The Tessier Ashpool alienation from self, family and the larger world leads to their degeneration. This separation is also a doomed quest. The most determined isolationist of the lot, Ashpool, becomes suicidal upon contact with the creeping intrusion of images from the outside. Despite promises to the contrary, Ashpool has felt the cold during his cryogenic freeze--"the cold let the outside world in," filling his head with "dreams that grow like slow ice." Ashpool's name combines two images: charred cinders and the deceptive Coleridgian pool of water whose images shine bright one moment and disintegrate into ripples the next. It is a vision that cannot sustain intrusian by the outside world. His wife's family name, on the other hand, evokes the abstraction into miniature shapes...a shattering that rearranges and builds new forms. The verb "tessellate" means 1. to construct pave or inlay with small tiles 2. to fit together exactly: triangles will tessellate but octagons will not (Collins English Dictionary, 1989). The best way to understand tessellation is to visualize it. Tessellation lends a visual interpretation to Marie France's dream of using technology to replicate an organic hive- or insect-world where individual self-awareness and identity are sublimated and subordinated to membership in a larger group. This sort of philosophy, taken to its logical conclusion, could either be used to justify the worst sort of dehumanizing fascism or promote the idea of a wholesome ecology where individuals operate in harmony among themselves and within the larger environment. A more interesting exposition of this line of thought (applied to literature) can be found in T.S. Eliot's essay "Tradition and the Individual Talent." No, it's not the shallow philosophical references that interested me, but rather the novel's imagery describing a narrative process where the storyteller sets in motion events that drive a plot, whose conclusion she cannot foresee--in this case, the union of the forces of action and change with the forces of personality--that interested me. In Marie-France's case, the ice is not harbinger of a murderous cold, but rather a creative architectural vocabulary built upon tessellating stalactite repetitions. If the ice is the defensive wall around the Tessier-Ashpool fortress, the narrative that created that fortress also built the hidden passageway to overthrow it. The architect optimizes the conditions leading to the system's eventual and calculated destruction. And the destruction is not an end, but enables a reconstruction, and so on, like shifting shapes in a kaleidoscope...or the metamorphoses of images in a pool of water...for a thousand and one nights, or forever and a day.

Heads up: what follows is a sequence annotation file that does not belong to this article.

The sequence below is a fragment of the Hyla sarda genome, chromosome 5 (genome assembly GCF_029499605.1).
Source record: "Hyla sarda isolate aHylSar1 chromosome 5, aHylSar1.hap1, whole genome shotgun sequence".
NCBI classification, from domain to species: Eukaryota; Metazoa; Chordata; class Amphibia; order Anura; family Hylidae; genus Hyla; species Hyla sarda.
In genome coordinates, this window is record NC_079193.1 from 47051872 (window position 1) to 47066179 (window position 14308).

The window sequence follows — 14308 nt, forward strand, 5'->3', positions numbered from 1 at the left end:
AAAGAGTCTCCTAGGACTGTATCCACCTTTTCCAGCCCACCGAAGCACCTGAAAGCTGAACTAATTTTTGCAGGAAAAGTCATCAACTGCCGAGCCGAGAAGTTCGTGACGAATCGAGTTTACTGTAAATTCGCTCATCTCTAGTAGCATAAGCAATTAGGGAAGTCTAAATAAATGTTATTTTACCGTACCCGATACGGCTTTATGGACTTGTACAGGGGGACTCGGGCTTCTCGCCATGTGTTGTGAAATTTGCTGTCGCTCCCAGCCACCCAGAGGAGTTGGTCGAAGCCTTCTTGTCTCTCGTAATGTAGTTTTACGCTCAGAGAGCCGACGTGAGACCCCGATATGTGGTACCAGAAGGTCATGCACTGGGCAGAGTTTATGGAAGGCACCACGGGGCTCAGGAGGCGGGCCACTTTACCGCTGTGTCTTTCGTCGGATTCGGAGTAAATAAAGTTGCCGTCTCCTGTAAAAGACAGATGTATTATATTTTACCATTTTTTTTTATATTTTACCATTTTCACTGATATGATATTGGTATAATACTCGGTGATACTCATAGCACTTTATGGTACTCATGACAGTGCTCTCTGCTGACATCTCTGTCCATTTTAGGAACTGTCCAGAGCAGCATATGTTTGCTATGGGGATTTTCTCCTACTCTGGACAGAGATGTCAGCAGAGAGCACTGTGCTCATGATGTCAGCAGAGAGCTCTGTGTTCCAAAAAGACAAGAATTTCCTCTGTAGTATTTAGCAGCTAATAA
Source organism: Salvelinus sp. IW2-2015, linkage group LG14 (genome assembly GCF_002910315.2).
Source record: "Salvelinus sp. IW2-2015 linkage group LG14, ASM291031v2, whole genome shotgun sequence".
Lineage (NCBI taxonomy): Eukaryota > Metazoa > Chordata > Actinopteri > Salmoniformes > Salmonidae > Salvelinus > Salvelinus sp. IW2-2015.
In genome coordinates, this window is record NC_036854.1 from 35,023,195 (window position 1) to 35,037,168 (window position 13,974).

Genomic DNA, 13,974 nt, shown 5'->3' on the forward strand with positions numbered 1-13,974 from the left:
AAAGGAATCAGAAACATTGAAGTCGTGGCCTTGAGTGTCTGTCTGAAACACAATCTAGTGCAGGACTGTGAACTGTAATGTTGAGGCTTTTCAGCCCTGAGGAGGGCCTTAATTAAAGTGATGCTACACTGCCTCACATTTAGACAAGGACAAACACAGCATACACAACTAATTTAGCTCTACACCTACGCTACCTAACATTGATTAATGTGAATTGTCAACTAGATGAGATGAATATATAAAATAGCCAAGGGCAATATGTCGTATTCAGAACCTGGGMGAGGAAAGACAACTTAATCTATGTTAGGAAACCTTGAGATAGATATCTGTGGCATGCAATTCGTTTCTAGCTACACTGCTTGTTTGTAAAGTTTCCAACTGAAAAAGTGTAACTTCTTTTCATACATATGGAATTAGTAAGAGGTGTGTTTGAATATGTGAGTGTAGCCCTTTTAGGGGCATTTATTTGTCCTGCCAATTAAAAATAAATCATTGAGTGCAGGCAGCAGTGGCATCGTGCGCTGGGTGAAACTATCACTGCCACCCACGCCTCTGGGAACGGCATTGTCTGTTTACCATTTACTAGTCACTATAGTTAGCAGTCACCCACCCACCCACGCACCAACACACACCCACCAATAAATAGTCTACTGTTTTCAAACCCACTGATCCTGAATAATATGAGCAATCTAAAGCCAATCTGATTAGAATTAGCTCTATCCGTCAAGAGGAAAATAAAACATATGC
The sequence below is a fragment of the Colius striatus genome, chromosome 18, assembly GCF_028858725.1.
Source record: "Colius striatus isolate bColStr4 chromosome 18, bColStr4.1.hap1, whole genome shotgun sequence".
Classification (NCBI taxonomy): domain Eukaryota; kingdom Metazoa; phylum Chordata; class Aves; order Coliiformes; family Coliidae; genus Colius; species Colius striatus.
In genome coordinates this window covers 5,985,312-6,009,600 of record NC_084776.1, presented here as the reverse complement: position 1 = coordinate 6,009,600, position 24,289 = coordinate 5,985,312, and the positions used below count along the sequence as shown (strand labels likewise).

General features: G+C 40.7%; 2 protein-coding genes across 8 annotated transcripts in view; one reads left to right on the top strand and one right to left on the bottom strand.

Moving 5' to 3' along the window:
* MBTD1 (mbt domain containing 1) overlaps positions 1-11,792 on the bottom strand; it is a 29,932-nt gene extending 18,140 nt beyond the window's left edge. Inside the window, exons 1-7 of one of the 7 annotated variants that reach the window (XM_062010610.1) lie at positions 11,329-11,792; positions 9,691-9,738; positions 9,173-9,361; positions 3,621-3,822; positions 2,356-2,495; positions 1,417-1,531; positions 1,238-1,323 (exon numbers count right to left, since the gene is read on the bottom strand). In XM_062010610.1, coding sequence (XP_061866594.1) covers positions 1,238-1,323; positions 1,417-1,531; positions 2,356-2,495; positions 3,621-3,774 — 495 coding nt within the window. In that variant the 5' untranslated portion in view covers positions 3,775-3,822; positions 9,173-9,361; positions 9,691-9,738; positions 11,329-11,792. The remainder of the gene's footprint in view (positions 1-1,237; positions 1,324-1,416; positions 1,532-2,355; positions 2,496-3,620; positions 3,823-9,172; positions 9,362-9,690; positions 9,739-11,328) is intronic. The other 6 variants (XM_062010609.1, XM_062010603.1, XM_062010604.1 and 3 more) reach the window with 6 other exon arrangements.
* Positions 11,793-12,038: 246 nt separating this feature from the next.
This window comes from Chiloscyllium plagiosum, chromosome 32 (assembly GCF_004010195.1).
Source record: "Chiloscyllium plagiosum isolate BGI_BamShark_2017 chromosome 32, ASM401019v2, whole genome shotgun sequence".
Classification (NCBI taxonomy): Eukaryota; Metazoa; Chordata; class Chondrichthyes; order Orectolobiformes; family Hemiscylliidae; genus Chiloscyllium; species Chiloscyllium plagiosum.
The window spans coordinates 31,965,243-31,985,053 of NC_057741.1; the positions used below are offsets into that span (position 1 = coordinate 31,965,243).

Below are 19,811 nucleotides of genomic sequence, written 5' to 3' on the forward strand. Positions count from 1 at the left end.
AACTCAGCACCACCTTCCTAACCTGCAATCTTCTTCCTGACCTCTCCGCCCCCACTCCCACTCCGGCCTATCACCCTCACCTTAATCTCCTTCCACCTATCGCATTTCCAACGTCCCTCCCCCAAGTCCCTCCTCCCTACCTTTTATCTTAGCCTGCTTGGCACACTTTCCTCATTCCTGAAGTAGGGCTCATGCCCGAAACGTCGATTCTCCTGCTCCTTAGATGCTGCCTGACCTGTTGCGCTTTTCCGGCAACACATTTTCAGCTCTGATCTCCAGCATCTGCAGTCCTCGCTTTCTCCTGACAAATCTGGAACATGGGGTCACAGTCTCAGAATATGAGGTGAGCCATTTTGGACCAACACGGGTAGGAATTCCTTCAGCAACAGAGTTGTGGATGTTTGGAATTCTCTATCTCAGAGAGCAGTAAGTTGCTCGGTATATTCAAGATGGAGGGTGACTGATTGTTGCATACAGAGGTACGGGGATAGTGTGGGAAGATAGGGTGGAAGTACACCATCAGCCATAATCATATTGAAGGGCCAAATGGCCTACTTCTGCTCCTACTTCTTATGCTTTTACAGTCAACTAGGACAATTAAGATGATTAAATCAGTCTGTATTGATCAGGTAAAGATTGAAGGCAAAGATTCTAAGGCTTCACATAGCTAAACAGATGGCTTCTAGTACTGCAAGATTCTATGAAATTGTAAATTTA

Author's Footnote
"Nihilistic Technofetishists"
As one hindered by a chronic handicap when it comes to linear plot, I never got around to working the reference into the thesis above. I include the expression here because it caught my fancy and because I alluded to it at the end of "Midnight in the Villa Straylight, Part 1."

"Dr. Rambali smiled. 'There is always a point at which the terrorist ceases to manipulate the media gestalt. A point at which the violence may well escalate, but beyond which the terrorist has become symptomatic of the media gestalt itself. Terrorism as we ordinarily understand it is inately media-related. The Panther Moderns differ from other terrorists precisely in their degree of self-consciousness'...If the technology had been available the Big Scientists would all have sockets stuffed with microsofts. It was the style that mattered and the style was the same. The Moderns were mercenaries, practical jokers, nihilistic technofetishists (Neuromancer)."